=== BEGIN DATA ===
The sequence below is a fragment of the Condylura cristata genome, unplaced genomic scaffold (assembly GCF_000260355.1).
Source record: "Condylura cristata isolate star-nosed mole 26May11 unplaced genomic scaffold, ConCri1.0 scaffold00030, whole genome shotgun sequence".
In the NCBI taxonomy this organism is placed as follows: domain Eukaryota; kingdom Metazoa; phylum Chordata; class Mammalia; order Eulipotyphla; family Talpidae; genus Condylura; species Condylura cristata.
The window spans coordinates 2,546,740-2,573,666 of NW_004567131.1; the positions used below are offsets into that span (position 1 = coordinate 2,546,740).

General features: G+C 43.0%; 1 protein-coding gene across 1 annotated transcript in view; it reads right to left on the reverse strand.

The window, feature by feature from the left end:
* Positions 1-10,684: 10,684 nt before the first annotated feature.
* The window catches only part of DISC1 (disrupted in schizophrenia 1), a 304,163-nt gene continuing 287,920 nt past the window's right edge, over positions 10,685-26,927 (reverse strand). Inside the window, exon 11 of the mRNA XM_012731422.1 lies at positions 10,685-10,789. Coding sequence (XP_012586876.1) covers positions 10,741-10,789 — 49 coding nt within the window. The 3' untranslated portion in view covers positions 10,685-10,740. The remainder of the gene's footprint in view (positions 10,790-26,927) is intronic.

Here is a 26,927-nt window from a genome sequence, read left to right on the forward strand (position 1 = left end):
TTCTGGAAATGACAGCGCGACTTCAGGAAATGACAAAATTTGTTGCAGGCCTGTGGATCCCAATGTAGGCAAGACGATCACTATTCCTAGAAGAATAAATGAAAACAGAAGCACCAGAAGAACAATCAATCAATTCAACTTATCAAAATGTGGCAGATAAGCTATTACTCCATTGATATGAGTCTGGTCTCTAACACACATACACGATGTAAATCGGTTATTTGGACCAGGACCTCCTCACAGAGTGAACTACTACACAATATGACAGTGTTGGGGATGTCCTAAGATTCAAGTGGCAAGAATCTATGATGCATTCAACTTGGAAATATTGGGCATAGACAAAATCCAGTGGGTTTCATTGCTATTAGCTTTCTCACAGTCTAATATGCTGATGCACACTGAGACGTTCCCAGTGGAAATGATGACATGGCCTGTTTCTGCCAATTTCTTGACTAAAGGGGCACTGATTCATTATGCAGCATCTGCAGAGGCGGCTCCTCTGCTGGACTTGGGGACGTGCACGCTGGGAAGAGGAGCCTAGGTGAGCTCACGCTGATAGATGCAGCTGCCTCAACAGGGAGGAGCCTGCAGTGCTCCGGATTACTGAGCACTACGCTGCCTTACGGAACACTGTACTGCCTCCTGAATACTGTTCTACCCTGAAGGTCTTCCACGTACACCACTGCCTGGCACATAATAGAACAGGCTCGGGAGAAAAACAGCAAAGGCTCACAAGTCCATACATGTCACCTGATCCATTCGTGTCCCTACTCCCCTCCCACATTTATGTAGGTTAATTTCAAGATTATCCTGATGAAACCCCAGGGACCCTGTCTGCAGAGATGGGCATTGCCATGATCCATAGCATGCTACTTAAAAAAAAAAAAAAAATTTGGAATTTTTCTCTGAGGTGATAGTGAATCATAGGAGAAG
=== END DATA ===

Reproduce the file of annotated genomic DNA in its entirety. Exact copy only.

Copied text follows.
The sequence below is a fragment of the Condylura cristata genome, unplaced genomic scaffold (assembly GCF_000260355.1).
Source record: "Condylura cristata isolate star-nosed mole 26May11 unplaced genomic scaffold, ConCri1.0 scaffold00030, whole genome shotgun sequence".
In the NCBI taxonomy this organism is placed as follows: domain Eukaryota; kingdom Metazoa; phylum Chordata; class Mammalia; order Eulipotyphla; family Talpidae; genus Condylura; species Condylura cristata.
The window spans coordinates 2,546,740-2,573,666 of NW_004567131.1; the positions used below are offsets into that span (position 1 = coordinate 2,546,740).

General features: G+C 43.0%; 1 protein-coding gene across 1 annotated transcript in view; it reads right to left on the reverse strand.

The window, feature by feature from the left end:
* Positions 1-10,684: 10,684 nt before the first annotated feature.
* The window catches only part of DISC1 (disrupted in schizophrenia 1), a 304,163-nt gene continuing 287,920 nt past the window's right edge, over positions 10,685-26,927 (reverse strand). Inside the window, exon 11 of the mRNA XM_012731422.1 lies at positions 10,685-10,789. Coding sequence (XP_012586876.1) covers positions 10,741-10,789 — 49 coding nt within the window. The 3' untranslated portion in view covers positions 10,685-10,740. The remainder of the gene's footprint in view (positions 10,790-26,927) is intronic.

Here is a 26,927-nt window from a genome sequence, read left to right on the forward strand (position 1 = left end):
TTCTGGAAATGACAGCGCGACTTCAGGAAATGACAAAATTTGTTGCAGGCCTGTGGATCCCAATGTAGGCAAGACGATCACTATTCCTAGAAGAATAAATGAAAACAGAAGCACCAGAAGAACAATCAATCAATTCAACTTATCAAAATGTGGCAGATAAGCTATTACTCCATTGATATGAGTCTGGTCTCTAACACACATACACGATGTAAATCGGTTATTTGGACCAGGACCTCCTCACAGAGTGAACTACTACACAATATGACAGTGTTGGGGATGTCCTAAGATTCAAGTGGCAAGAATCTATGATGCATTCAACTTGGAAATATTGGGCATAGACAAAATCCAGTGGGTTTCATTGCTATTAGCTTTCTCACAGTCTAATATGCTGATGCACACTGAGACGTTCCCAGTGGAAATGATGACATGGCCTGTTTCTGCCAATTTCTTGACTAAAGGGGCACTGATTCATTATGCAGCATCTGCAGAGGCGGCTCCTCTGCTGGACTTGGGGACGTGCACGCTGGGAAGAGGAGCCTAGGTGAGCTCACGCTGATAGATGCAGCTGCCTCAACAGGGAGGAGCCTGCAGTGCTCCGGATTACTGAGCACTACGCTGCCTTACGGAACACTGTACTGCCTCCTGAATACTGTTCTACCCTGAAGGTCTTCCACGTACACCACTGCCTGGCACATAATAGAACAGGCTCGGGAGAAAAACAGCAAAGGCTCACAAGTCCATACATGTCACCTGATCCATTCGTGTCCCTACTCCCCTCCCACATTTATGTAGGTTAATTTCAAGATTATCCTGATGAAACCCCAGGGACCCTGTCTGCAGAGATGGGCATTGCCATGATCCATAGCATGCTACTTAAAAAAAAAAAAAAAATTTGGAATTTTTCTCTGAGGTGATAGTGAATCATAGGAGAAG